Law & Order

EPA Spray Paint Requirements Take Effect for Auto Body Shops

A rule issued in 2008 by the U.S. Environmental Protection Agency (EPA) to regulate certain auto body refinishing operations took full effect on January 10, 2011. The rule targets metal compounds emitted as hazardous air pollutants (HAPs) during paint coating or stripping operations. The compounds include chromium, lead, manganese, nickel and cadmium.

The EPA rule establishes “best practices” (spray booth, spray gun cleaning, etc.) for minimizing HAP emissions during surface coating operations. All shops are effectively required to have a filtered spray booth or prep station and use high-volume, low-pressure (HVLP) or equivalent spray equipment. Owners and operators are required to provide training for their painters on how to properly spray surface coatings and clean equipment.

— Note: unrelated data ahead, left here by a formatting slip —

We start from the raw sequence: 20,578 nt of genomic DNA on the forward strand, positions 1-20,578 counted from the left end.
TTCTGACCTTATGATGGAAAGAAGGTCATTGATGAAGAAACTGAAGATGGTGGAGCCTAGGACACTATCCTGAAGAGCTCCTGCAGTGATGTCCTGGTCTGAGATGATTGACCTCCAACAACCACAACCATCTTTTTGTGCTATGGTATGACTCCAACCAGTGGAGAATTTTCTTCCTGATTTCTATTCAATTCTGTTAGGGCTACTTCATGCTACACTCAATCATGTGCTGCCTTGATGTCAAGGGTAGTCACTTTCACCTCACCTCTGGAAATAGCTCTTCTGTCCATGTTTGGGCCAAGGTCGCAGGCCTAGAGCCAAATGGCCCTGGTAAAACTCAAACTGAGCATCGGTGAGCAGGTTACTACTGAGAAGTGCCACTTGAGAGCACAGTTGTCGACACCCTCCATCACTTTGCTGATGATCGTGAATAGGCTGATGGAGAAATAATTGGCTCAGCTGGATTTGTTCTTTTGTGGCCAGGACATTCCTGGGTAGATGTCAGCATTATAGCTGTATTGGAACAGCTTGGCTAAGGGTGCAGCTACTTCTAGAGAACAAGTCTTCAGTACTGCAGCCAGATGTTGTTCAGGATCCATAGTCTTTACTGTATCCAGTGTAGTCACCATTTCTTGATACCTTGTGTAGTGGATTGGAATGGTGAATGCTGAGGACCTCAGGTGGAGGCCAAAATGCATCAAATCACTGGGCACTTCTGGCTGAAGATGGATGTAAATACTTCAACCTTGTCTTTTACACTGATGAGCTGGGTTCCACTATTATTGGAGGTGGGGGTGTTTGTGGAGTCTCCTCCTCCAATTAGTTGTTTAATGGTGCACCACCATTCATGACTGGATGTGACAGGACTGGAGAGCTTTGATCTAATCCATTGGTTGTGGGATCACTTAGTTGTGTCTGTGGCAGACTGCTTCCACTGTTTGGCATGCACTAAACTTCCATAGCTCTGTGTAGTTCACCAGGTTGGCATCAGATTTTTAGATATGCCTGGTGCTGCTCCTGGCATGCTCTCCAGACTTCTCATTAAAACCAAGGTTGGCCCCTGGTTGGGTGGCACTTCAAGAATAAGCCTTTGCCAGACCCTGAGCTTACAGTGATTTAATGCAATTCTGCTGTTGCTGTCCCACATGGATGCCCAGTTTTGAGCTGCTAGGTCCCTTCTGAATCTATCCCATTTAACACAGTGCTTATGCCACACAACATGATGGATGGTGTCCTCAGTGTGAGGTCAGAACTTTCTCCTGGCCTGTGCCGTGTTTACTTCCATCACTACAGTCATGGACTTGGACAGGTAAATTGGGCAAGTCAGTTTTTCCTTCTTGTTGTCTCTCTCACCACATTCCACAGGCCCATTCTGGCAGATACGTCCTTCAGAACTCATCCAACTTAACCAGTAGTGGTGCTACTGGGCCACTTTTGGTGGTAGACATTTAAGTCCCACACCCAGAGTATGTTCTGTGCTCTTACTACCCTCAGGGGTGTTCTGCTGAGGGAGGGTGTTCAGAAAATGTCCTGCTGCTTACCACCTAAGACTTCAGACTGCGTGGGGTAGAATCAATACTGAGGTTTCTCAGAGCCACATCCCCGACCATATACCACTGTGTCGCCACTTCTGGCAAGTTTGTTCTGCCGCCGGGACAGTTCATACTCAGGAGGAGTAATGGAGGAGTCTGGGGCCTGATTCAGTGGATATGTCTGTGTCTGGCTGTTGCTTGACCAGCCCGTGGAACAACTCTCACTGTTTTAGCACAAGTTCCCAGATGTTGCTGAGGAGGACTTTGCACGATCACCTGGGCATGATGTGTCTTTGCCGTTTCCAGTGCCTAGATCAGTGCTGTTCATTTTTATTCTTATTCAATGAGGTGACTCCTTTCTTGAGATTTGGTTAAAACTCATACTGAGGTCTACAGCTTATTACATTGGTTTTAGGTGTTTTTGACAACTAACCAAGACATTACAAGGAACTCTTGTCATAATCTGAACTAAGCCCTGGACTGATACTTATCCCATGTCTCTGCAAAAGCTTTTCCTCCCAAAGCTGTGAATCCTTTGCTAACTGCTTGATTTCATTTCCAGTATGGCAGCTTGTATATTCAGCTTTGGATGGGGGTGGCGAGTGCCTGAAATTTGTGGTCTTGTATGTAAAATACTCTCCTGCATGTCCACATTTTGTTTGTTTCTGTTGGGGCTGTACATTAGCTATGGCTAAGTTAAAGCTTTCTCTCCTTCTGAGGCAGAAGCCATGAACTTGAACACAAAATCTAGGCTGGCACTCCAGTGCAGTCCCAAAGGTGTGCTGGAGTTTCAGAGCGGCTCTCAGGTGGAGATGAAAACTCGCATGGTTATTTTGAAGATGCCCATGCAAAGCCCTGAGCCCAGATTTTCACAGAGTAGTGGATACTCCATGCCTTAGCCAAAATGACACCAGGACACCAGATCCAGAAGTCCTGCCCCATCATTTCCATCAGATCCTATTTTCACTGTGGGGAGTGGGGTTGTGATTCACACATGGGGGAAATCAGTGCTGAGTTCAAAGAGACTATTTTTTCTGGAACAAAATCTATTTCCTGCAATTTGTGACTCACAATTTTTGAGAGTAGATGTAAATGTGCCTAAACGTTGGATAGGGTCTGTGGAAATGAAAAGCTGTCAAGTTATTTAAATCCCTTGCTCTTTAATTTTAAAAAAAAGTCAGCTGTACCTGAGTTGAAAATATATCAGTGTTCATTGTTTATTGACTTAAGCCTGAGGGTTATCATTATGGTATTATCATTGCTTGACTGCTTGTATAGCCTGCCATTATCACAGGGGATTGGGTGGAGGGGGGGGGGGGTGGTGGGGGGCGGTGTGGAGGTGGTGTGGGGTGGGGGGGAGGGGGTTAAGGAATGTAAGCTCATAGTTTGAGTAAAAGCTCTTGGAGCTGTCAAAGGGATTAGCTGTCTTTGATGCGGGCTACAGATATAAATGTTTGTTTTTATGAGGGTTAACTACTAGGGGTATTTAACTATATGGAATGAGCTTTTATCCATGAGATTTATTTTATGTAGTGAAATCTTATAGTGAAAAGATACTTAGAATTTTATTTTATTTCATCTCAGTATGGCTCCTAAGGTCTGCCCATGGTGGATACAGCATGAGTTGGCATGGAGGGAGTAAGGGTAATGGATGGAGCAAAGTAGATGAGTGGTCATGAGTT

Companies subject to the rule must send the EPA a one-time notification form stating that they are in compliance with the rule by March 11, 2011. Click here for the compliance form. (Companies were required to contact the EPA by January 11, 2010, informing the agency that they were subject to the standard. Click here for the initial notification form.

The regulation does not apply to paint stripping and surface coating performed by individuals as part of a hobby, or for maintenance of their personal vehicles so long as those activities do not exceed two motor vehicles (or the equivalent in pieces) per year.  Additionally, the rule does not apply to painting done with an airbrush or hand-held non-refillable aerosol cans. 

Click here for a summary of the rule. For additional information, contact Stuart Gosswein at